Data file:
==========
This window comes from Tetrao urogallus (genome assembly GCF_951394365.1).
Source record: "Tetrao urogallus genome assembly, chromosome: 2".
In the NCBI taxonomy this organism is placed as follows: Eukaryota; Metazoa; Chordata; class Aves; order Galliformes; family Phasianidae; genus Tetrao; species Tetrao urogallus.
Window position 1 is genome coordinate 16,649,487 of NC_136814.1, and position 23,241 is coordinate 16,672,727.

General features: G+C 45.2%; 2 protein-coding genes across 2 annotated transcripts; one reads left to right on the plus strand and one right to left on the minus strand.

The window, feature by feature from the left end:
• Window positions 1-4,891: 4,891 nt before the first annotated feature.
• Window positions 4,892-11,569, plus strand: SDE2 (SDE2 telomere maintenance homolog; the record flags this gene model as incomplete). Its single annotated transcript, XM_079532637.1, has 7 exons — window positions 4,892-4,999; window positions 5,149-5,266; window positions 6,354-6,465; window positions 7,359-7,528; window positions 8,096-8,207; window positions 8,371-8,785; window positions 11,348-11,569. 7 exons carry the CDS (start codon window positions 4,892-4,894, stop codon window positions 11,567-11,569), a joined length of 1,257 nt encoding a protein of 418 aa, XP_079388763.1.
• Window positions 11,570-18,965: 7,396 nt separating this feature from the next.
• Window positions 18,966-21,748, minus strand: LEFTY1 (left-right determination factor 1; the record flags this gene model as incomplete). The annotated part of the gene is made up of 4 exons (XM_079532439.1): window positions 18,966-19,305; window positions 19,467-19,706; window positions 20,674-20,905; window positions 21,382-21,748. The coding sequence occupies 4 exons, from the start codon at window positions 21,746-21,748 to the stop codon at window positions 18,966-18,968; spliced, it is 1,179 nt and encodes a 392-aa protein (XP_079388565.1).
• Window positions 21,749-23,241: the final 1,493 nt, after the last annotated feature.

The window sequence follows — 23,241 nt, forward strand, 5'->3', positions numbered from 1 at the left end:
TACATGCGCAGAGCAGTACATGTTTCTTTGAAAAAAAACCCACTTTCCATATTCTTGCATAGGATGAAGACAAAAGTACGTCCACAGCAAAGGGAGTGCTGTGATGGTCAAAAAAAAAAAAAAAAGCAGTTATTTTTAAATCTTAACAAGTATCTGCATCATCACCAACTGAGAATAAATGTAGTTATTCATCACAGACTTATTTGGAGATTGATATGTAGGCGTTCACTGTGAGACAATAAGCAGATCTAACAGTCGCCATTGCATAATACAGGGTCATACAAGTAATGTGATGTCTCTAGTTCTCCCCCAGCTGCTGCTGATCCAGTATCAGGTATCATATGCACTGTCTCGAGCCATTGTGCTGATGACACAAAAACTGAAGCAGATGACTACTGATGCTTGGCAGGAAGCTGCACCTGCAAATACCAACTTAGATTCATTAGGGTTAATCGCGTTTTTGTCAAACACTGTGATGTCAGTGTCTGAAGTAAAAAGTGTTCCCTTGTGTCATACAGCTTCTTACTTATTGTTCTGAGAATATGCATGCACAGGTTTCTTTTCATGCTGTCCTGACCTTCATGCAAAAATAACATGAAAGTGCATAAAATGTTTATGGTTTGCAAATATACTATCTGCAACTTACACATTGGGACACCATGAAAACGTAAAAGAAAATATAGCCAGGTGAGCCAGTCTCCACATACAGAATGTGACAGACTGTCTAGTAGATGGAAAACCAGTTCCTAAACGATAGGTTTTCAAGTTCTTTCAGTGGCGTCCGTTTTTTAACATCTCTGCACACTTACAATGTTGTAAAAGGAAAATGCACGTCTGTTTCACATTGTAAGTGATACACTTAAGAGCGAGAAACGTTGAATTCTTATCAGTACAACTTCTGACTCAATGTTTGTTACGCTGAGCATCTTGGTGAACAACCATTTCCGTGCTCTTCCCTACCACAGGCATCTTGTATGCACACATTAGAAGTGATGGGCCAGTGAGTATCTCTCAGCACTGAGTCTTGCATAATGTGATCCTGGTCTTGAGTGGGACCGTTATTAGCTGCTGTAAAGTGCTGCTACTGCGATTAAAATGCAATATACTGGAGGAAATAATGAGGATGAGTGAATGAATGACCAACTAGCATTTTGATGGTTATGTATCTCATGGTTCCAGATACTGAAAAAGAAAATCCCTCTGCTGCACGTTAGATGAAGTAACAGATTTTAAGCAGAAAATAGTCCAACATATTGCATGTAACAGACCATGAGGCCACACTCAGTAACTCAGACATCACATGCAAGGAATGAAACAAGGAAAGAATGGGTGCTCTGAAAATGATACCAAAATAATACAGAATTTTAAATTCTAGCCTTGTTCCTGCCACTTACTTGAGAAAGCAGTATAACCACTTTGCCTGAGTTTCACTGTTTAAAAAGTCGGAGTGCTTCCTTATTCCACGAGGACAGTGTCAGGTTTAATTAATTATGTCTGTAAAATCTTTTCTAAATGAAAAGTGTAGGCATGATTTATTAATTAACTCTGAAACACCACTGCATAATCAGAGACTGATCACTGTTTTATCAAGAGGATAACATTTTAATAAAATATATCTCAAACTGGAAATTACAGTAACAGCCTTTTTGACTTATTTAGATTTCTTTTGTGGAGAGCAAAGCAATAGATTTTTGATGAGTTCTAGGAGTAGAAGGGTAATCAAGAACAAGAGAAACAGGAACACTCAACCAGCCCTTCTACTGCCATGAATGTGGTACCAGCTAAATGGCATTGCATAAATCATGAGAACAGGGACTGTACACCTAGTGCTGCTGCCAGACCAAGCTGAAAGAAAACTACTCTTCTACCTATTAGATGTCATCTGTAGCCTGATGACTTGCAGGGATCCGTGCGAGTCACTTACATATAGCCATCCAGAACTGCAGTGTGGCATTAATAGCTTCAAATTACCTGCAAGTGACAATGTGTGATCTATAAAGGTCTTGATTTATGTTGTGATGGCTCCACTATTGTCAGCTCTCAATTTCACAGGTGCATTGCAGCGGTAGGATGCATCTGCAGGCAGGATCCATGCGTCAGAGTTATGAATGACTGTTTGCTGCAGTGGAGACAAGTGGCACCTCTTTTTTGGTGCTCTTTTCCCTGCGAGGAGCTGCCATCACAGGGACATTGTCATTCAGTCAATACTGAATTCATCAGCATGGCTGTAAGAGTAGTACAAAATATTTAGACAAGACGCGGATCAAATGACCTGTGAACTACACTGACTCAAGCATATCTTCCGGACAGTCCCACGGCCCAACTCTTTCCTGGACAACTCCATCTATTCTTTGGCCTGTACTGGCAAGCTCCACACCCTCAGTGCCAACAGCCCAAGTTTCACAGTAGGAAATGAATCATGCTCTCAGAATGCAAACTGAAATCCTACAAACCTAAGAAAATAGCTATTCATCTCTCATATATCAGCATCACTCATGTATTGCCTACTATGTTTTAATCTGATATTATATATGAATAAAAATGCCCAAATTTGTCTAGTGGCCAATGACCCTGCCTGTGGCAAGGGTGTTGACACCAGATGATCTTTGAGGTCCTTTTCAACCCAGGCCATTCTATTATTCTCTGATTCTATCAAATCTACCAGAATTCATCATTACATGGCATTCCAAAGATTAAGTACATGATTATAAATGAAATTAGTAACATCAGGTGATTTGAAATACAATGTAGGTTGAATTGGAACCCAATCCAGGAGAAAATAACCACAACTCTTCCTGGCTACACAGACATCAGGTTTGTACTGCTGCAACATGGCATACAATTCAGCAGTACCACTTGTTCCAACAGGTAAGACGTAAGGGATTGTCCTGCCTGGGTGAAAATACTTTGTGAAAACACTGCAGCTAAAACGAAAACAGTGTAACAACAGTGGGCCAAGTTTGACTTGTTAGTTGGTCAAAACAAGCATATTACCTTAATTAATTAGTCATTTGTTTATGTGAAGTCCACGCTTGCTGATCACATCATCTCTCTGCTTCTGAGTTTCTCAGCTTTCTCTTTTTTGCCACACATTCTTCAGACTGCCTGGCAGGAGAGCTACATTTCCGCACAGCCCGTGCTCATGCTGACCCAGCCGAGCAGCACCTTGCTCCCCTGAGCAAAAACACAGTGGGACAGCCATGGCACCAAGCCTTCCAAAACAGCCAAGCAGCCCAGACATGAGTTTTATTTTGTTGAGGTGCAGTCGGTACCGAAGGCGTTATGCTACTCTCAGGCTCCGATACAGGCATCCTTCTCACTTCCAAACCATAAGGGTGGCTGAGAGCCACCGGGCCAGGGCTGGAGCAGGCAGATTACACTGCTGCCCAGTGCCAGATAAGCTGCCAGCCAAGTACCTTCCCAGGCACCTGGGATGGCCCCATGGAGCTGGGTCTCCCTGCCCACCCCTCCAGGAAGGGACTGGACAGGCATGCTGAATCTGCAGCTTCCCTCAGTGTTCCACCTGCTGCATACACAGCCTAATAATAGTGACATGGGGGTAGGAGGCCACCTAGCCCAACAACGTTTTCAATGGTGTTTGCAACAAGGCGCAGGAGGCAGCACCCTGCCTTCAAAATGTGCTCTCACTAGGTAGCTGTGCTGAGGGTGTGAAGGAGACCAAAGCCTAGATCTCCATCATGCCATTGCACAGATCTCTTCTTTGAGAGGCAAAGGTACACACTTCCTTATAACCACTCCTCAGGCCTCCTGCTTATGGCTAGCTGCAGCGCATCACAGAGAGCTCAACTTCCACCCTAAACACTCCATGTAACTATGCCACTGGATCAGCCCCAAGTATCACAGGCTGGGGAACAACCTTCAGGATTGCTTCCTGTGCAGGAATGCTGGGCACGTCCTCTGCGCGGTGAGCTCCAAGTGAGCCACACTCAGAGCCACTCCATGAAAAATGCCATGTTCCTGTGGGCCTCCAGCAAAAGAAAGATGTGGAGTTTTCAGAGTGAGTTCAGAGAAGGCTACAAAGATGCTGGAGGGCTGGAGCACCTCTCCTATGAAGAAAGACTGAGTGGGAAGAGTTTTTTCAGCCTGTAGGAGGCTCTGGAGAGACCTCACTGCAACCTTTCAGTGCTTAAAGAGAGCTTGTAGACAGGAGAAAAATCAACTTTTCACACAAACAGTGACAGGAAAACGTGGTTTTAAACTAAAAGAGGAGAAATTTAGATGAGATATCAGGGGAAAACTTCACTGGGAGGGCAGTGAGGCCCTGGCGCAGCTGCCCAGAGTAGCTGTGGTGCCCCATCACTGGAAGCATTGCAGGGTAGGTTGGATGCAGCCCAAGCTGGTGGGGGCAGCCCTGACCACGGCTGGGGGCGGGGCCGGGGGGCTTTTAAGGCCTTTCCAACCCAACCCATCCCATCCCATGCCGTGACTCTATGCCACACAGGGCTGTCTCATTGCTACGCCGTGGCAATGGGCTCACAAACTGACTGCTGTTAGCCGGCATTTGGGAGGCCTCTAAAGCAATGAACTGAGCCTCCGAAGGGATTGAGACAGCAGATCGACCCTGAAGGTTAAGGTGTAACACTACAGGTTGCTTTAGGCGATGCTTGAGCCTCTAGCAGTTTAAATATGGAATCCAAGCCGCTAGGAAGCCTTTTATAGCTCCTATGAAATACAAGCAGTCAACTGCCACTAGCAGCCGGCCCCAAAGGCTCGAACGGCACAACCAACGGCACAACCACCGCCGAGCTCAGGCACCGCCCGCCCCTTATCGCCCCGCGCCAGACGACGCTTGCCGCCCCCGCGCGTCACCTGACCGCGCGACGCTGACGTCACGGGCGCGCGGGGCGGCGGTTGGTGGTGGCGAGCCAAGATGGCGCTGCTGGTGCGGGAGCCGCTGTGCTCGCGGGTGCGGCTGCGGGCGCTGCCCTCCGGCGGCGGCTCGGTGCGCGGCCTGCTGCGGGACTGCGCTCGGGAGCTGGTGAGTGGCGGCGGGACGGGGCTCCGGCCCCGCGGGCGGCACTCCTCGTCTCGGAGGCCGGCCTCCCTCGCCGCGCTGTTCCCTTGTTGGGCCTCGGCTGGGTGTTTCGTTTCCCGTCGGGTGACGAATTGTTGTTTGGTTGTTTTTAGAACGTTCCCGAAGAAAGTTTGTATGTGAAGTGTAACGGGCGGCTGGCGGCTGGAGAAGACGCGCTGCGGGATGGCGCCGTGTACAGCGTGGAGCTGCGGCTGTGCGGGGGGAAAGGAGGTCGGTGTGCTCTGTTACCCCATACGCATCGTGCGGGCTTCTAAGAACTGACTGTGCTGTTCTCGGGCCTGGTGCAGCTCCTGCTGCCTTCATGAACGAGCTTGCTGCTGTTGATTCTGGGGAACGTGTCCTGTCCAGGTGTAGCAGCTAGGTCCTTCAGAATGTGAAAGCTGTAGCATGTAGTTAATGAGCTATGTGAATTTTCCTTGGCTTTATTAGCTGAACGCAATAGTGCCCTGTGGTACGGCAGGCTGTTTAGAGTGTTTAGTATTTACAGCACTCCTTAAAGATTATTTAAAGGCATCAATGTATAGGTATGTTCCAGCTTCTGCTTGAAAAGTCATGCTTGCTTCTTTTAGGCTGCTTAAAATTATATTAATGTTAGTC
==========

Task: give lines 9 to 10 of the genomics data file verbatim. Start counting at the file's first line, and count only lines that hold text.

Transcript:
• Window positions 11,570-18,965: 7,396 nt separating this feature from the next.
• Window positions 18,966-21,748, minus strand: LEFTY1 (left-right determination factor 1; the record flags this gene model as incomplete). The annotated part of the gene is made up of 4 exons (XM_079532439.1): window positions 18,966-19,305; window positions 19,467-19,706; window positions 20,674-20,905; window positions 21,382-21,748. The coding sequence occupies 4 exons, from the start codon at window positions 21,746-21,748 to the stop codon at window positions 18,966-18,968; spliced, it is 1,179 nt and encodes a 392-aa protein (XP_079388565.1).